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The UK suggested it could respond in kind to French threats to disrupt trade, ratcheting up the tensions in an increasingly bitter dispute over post-Brexit fishing access.

France argues that its vessels are being wrongly denied licenses to fish in British waters, and this week threatened to blockade UK trawlers and raise energy prices in the British Channel Islands if more fishing licenses aren’t granted by a November 2 deadline. Clement Beaune, junior minister for European affairs, said the British government only understands the language of “force.”

“That is completely inflammatory and is the wrong way to go about things,” UK environment secretary George Eustice, whose remit includes fisheries, told Times Radio on Friday. Asked how Britain would respond if France follows through on its threats, he said: “Two can play at that game, and so we would take the appropriate response.”

Though Eustice also said the UK still wants to tackle the issue through diplomatic channels, his remarks will do little to ease tensions between the two Nato allies. On Thursday, UK foreign secretary Liz Truss said she’d ordered Europe minister Wendy Morton to summon the French ambassador on Friday to “to explain the disappointing and disproportionate threats made against the UK and Channel Islands.”

Boris Johnson is due to speak to French President Emmanuel Macron this weekend in a “brush-by” meeting on the sidelines of the G-20 summit in Rome, the prime minister’s spokesperson, Jamie Davies, told reporters in London on Friday.

‘Strong Ally’

He declined to confirm whether fisheries will be discussed, saying only that they’ll talk about “a range of issues” and that “France remains a close and strong ally.” Macron’s office said the meeting may take place on Sunday,he said.

Fishing rights become a major flash point in the post-Brexit relationship between France and the UK. Earlier this year, both countries deployed warships in the English Channel and the French government suggested it could cut power supplied by Electricite de France to the island of Jersey, before backing off.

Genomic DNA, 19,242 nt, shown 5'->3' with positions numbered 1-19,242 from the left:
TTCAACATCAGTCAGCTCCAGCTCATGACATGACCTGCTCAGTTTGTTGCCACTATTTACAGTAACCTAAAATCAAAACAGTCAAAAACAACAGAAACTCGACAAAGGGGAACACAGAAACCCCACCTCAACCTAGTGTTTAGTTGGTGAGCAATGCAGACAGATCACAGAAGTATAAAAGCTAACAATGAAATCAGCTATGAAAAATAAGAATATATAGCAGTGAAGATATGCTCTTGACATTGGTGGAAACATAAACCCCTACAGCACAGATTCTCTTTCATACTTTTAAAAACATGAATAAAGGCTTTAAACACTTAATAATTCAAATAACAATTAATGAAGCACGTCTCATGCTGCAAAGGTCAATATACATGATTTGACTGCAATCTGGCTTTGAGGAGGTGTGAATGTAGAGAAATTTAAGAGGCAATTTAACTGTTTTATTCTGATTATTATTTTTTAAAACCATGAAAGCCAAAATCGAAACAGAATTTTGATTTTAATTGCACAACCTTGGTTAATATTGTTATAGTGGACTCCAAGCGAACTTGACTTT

During his media round on Friday, Eustice told BBC radio that as well as summoning the ambassador, the country has raised the latest French warnings with the European Commission.

“We’ve spoken to the European commission, who represent France on these types of matters, and the European Commission have obviously got a role to ensure that France remains within the law,” he said.

Andrea Sasse, a spokesperson for the German foreign ministry, said Friday at a regular news conference in Berlin that it’s important for France and Britain to “return to the negotiations conducted in recent weeks and months.”


“Respect for mutual fishing rights is one of the basic principles of the trade and co-operation agreement between the EU and Britain,” Sasse said. “We especially support the EU Commission in its effort to clear up specific issues, including in this particular case.”

Eustice also said the UK has granted fisheries access to almost 1,700 EU vessels in accordance with the terms of the trade agreement. UK officials are now working with the European Commission and French authorities to identify the data those vessels that have been refused access need to prove that they qualify for it, he said. 

UK Brexit minister David Frost said on Thursday he remains “concerned” by France’s plans and that he expects to have more to say on the issue on Friday.

Frost and European Commission vice-president Maros Sefcovic meet on Friday as they seek to resolve a dispute over post-Brexit trade arrangements in Northern Ireland, though Johnson’s spokesperson said the fisheries issue is also likely to be discussed.

Bloomberg News. More stories like this are available on bloomberg.com


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